Authorities are pushing for the Kardia unit’s completion and launch by 2022, admitting that it could take until 2023.

PPC to report better 1Q results, approve voluntary exit plan

Power utility PPC will, later today, report significantly improved financial results for the first quarter, compared to the equivalent period a year earlier, sources have informed.

The results, to show higher operating profit and a sustained rebound following a downward trajectory experienced in the final quarter of 2019, according to the sources, will be officially announced once the day’s trading session at the Athens stock exchange has ended.

PPC’s improved results will reflect the positive impact of a series of changes made by the power utility’s new administration last August, especially a decision to increase tariffs, the sources noted.

Interestingly, the financial effects of the pandemic have been subdued as a reduction in electricity-bill collections was far lower than feared, the sources said.

State-controlled PPC may also announce a 160 million-euro financing plan stemming from a European financial institution as a measure to boost the corporation’s cash flow.

The first-quarter results will be accompanied by a PPC announcement on the corporation’s ongoing implementation of initiatives for restructuring and adjustment to modern energy-transition demands, the sourced informed.

Also today, the PPC board is expected to approve a voluntary exit plan for between 700 and 1,000 of approximately 4,500 employees working at the corporation’s lignite-fired power stations units, all headed for closure by 2023. Ptolemaida V, now under construction, will keep operating until 2028, according to the government’s decarbonization plan.

 

Post-lignite era fuel decision for Ptolemaida V next September

Power utility PPC is expected to have reached a decision by next September on the fuel mix to be used at its prospective lignite-fired power station Ptolemaida V beyond 2028, when this facility’s lignite-based operation is planned to end and complete the government’s decarbonization process.

The decision is expected to coincide with next September’s planned launch for Ptolemaida V, currently being constructed as a lignite-fired unit. The government has announced a plan to withdraw all of PPC’s existing coal generators by the end of 2023.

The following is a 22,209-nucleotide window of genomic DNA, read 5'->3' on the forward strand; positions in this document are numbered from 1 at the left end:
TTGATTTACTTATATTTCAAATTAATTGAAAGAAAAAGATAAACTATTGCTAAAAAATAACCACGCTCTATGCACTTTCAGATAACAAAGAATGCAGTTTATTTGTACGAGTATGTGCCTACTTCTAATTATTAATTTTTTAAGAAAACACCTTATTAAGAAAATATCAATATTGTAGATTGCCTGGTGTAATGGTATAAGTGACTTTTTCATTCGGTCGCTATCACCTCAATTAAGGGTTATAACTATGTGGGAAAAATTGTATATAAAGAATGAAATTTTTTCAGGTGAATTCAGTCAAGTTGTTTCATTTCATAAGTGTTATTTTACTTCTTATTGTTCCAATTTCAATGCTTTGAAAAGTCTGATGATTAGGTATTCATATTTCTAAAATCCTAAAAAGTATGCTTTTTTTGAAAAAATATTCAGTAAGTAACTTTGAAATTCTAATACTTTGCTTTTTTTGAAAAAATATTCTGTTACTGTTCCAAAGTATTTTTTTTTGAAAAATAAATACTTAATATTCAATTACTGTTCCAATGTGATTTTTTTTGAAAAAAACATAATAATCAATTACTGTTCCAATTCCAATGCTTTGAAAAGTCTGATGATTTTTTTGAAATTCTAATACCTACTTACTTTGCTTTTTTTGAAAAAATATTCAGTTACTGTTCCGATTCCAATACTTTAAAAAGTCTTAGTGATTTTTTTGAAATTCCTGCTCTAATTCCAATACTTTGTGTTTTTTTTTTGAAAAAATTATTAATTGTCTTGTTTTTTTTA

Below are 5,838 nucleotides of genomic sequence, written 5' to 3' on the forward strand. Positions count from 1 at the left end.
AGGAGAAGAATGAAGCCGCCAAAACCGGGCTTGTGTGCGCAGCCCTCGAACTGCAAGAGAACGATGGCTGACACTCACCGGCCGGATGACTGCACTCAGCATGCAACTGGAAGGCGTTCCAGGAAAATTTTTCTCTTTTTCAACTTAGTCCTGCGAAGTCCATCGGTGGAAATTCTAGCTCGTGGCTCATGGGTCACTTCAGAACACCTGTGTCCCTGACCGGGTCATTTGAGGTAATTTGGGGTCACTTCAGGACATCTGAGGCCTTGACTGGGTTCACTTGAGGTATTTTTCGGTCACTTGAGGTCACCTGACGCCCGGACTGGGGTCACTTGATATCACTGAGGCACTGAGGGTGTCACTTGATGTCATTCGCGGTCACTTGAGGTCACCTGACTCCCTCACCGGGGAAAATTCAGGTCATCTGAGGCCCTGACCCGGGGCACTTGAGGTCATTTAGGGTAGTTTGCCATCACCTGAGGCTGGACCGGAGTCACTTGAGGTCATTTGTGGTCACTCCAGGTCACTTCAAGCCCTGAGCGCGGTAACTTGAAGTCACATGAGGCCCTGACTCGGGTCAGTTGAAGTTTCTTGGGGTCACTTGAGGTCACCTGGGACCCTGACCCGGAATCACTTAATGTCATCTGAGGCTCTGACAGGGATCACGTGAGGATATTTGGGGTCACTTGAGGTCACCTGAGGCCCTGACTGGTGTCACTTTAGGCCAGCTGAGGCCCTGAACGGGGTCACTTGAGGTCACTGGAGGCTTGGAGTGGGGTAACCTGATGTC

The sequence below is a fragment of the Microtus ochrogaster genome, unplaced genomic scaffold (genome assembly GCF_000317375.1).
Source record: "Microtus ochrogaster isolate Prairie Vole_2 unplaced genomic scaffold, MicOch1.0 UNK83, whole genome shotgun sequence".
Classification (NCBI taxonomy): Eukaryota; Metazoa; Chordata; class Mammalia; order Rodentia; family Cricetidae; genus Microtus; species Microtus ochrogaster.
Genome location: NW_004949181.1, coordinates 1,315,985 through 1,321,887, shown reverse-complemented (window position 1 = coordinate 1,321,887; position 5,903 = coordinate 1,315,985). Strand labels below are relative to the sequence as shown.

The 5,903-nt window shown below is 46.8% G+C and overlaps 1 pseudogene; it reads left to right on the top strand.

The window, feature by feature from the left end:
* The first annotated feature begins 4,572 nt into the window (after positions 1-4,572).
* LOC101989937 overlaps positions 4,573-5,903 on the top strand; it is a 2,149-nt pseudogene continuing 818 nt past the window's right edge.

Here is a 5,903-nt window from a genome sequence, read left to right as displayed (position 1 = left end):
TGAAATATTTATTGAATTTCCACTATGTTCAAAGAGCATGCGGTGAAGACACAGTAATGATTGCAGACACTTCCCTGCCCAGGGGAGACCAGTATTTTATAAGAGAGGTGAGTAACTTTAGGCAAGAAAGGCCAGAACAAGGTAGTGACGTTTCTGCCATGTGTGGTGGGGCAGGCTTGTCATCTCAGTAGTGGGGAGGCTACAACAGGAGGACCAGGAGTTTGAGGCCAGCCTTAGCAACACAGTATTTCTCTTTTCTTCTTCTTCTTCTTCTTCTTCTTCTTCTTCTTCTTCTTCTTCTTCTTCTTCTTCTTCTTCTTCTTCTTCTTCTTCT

PPC is now looking to make project adjustments at Ptolemaida V that will enable a fuel conversion at the facility for lignite-free operation beyond 2028. Natural gas, biomass and waste-to-energy incineration, even a combination of all three generation methods, have been included as possible options in state-controlled PPC’s new business plan.

The power utility has requested a study from Mitsubishi-Hitachi, constructing the Ptolemaida V project, on future fuel alternatives for the facility. Finalized decisions will be made once the study has been delivered.

PPC chief executive Giorgos Stassis, speaking at a recent general shareholders’ meeting, assured a decision will be made by September, 2020 once all alternatives have been examined for an optimal solution, both technically and economically.

Ptolemaida V, a project with a 0.61-GW capacity budgeted at 1.5 billion euros, is expected to post operating profit before interest, taxes and depreciation if CO2 emission right costs range between 30 and 35 euros per ton, Stassis has noted.

 

Carbon-capture option latest proposal for Ptolemaida V

A carbon-capture proposal that would enable power utility PPC’s Ptolemaida V plant, currently under construction, to keep operating beyond 2028, a decarbonization deadline set by the government, has emerged as the latest option for the project’s future.

Carbon capture, a process preventing carbon dioxide from entering the atmosphere, would limit emissions by approximately 80 percent, making the Ptolemaida unit in Greece’s north, close to Kozani, feasible amid an environment of escalating CO2 emission right costs.

It is believed opting for a carbon-capture solution would equate Ptolemaida V’s emission-related costs with those of a natural gas-fired unit. Carbon storage is also being examined.

Ptolemaida V was initially planned as a coal generator but a number of alternatives, including a switch to natural gas powering, are now being considered, especially since the government’s recent pledge of a decarbonized Greek energy sector by 2028.

PPC and energy ministry officials have received the carbon capture proposal for Ptolemaida V.

Greek government MP Giorgos Amanatidis, representing the lignite-rich Kozani constituency, has contacted a scientific team behind the development of a major carbon-capture project in Texas, USA.

The MP has also spoken with investors interested in such a solution for Ptolemaida V.